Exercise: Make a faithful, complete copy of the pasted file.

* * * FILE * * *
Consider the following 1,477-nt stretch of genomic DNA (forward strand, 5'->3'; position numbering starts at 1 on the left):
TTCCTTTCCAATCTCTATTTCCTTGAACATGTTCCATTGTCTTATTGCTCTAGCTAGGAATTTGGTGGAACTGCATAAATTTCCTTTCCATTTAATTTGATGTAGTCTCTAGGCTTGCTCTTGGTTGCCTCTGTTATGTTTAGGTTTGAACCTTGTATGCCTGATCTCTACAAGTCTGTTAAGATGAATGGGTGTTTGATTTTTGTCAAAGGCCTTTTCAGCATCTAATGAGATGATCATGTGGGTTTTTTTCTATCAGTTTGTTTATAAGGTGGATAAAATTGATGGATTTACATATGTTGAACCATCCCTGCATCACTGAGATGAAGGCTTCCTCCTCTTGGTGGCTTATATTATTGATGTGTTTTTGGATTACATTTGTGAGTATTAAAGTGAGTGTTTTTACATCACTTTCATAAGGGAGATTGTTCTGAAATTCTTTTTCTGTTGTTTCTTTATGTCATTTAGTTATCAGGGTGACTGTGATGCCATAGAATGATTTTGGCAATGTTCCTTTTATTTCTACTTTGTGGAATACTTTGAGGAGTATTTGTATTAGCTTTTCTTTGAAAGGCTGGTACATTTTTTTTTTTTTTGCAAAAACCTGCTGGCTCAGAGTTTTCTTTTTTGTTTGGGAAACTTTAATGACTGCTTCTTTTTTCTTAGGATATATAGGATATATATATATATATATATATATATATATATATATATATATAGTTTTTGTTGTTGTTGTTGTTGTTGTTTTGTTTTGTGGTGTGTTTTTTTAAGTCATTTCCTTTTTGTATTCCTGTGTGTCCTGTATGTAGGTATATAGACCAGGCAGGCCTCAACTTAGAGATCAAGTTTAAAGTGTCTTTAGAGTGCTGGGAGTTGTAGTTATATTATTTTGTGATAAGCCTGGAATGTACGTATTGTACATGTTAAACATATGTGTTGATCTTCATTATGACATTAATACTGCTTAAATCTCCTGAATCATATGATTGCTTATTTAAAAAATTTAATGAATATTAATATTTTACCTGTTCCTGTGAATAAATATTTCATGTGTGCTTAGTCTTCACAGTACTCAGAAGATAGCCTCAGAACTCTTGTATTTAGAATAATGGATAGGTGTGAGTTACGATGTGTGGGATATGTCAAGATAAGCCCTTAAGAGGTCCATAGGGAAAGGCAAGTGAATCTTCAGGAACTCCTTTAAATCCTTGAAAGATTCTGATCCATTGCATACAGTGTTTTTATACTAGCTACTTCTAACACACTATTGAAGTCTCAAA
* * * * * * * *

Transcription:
Consider the following 1,477-nt stretch of genomic DNA (forward strand, 5'->3'; position numbering starts at 1 on the left):
TTCCTTTCCAATCTCTATTTCCTTGAACATGTTCCATTGTCTTATTGCTCTAGCTAGGAATTTGGTGGAACTGCATAAATTTCCTTTCCATTTAATTTGATGTAGTCTCTAGGCTTGCTCTTGGTTGCCTCTGTTATGTTTAGGTTTGAACCTTGTATGCCTGATCTCTACAAGTCTGTTAAGATGAATGGGTGTTTGATTTTTGTCAAAGGCCTTTTCAGCATCTAATGAGATGATCATGTGGGTTTTTTTCTATCAGTTTGTTTATAAGGTGGATAAAATTGATGGATTTACATATGTTGAACCATCCCTGCATCACTGAGATGAAGGCTTCCTCCTCTTGGTGGCTTATATTATTGATGTGTTTTTGGATTACATTTGTGAGTATTAAAGTGAGTGTTTTTACATCACTTTCATAAGGGAGATTGTTCTGAAATTCTTTTTCTGTTGTTTCTTTATGTCATTTAGTTATCAGGGTGACTGTGATGCCATAGAATGATTTTGGCAATGTTCCTTTTATTTCTACTTTGTGGAATACTTTGAGGAGTATTTGTATTAGCTTTTCTTTGAAAGGCTGGTACATTTTTTTTTTTTTTGCAAAAACCTGCTGGCTCAGAGTTTTCTTTTTTGTTTGGGAAACTTTAATGACTGCTTCTTTTTTCTTAGGATATATAGGATATATATATATATATATATATATATATATATATATATATATAGTTTTTGTTGTTGTTGTTGTTGTTGTTTTGTTTTGTGGTGTGTTTTTTTAAGTCATTTCCTTTTTGTATTCCTGTGTGTCCTGTATGTAGGTATATAGACCAGGCAGGCCTCAACTTAGAGATCAAGTTTAAAGTGTCTTTAGAGTGCTGGGAGTTGTAGTTATATTATTTTGTGATAAGCCTGGAATGTACGTATTGTACATGTTAAACATATGTGTTGATCTTCATTATGACATTAATACTGCTTAAATCTCCTGAATCATATGATTGCTTATTTAAAAAATTTAATGAATATTAATATTTTACCTGTTCCTGTGAATAAATATTTCATGTGTGCTTAGTCTTCACAGTACTCAGAAGATAGCCTCAGAACTCTTGTATTTAGAATAATGGATAGGTGTGAGTTACGATGTGTGGGATATGTCAAGATAAGCCCTTAAGAGGTCCATAGGGAAAGGCAAGTGAATCTTCAGGAACTCCTTTAAATCCTTGAAAGATTCTGATCCATTGCATACAGTGTTTTTATACTAGCTACTTCTAACACACTATTGAAGTCTCAAA